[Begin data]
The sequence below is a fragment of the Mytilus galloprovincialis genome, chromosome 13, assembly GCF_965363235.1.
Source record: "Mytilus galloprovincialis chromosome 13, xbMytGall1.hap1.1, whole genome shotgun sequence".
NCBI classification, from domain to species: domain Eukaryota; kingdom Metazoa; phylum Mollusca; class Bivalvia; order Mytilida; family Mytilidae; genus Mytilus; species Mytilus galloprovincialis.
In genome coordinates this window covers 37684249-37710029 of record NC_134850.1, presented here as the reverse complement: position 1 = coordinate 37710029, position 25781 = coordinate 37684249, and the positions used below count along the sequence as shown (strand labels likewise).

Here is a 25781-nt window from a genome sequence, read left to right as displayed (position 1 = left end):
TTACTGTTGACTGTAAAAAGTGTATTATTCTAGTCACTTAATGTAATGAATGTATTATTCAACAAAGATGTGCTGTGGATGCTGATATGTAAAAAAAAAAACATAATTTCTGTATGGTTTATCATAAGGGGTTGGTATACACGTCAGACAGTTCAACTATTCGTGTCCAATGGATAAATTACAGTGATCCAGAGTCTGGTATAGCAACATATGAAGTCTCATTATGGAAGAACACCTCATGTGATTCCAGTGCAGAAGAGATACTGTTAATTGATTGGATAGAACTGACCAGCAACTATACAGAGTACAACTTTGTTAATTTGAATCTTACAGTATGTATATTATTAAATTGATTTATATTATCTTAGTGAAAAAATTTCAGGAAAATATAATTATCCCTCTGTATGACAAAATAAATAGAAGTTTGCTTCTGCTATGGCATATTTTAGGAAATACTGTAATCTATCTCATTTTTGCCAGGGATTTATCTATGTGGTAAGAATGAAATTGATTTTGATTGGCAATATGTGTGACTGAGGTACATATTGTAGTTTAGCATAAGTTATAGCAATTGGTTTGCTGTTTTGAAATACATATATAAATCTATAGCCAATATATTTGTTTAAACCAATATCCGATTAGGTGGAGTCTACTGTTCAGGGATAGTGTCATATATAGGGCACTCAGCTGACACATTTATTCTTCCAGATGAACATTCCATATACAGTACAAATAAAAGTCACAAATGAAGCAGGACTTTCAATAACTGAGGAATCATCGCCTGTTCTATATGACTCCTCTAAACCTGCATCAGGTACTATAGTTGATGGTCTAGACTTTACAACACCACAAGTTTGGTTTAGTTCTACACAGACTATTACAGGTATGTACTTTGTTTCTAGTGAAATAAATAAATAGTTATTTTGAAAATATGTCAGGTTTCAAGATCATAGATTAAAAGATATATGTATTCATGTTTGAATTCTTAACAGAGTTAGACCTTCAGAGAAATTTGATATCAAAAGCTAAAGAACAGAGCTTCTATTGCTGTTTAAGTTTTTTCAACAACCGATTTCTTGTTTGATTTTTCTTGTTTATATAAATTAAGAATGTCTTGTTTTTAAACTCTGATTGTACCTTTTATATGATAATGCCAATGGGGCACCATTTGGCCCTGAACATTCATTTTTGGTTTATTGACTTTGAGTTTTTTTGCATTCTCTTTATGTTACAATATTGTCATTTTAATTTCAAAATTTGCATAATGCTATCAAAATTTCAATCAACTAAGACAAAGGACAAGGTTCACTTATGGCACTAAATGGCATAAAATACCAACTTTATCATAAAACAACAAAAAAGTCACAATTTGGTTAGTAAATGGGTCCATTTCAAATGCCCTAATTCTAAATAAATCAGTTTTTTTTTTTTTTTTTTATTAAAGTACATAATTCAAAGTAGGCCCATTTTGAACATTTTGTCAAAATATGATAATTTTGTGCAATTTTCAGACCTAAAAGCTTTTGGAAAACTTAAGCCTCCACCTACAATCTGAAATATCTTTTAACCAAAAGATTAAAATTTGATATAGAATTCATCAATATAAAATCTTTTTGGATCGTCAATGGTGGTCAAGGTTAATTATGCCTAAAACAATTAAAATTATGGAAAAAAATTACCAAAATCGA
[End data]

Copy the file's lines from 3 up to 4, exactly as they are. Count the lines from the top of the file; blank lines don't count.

NCBI classification, from domain to species: domain Eukaryota; kingdom Metazoa; phylum Mollusca; class Bivalvia; order Mytilida; family Mytilidae; genus Mytilus; species Mytilus galloprovincialis.
In genome coordinates this window covers 37684249-37710029 of record NC_134850.1, presented here as the reverse complement: position 1 = coordinate 37710029, position 25781 = coordinate 37684249, and the positions used below count along the sequence as shown (strand labels likewise).